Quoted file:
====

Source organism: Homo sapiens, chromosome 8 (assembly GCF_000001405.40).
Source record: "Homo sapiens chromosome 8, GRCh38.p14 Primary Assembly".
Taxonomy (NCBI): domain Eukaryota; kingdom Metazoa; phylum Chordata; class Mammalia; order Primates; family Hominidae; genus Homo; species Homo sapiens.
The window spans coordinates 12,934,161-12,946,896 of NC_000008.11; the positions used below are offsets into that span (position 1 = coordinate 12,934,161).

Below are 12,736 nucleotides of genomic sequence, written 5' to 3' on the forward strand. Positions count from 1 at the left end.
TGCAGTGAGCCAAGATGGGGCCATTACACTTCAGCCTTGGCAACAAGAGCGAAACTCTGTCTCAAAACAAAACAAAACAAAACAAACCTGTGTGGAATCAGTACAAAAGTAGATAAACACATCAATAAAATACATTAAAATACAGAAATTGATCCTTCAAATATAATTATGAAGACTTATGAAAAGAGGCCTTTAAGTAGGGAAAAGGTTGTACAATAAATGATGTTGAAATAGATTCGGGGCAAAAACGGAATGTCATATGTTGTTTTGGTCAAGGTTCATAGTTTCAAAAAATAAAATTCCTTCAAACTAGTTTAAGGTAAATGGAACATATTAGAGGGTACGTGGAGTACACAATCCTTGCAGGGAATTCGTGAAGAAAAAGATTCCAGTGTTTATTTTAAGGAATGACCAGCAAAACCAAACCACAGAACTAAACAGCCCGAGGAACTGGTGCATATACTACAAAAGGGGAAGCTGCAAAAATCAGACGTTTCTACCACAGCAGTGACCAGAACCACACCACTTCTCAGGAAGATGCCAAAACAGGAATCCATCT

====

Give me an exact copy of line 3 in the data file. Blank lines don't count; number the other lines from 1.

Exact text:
Taxonomy (NCBI): domain Eukaryota; kingdom Metazoa; phylum Chordata; class Mammalia; order Primates; family Hominidae; genus Homo; species Homo sapiens.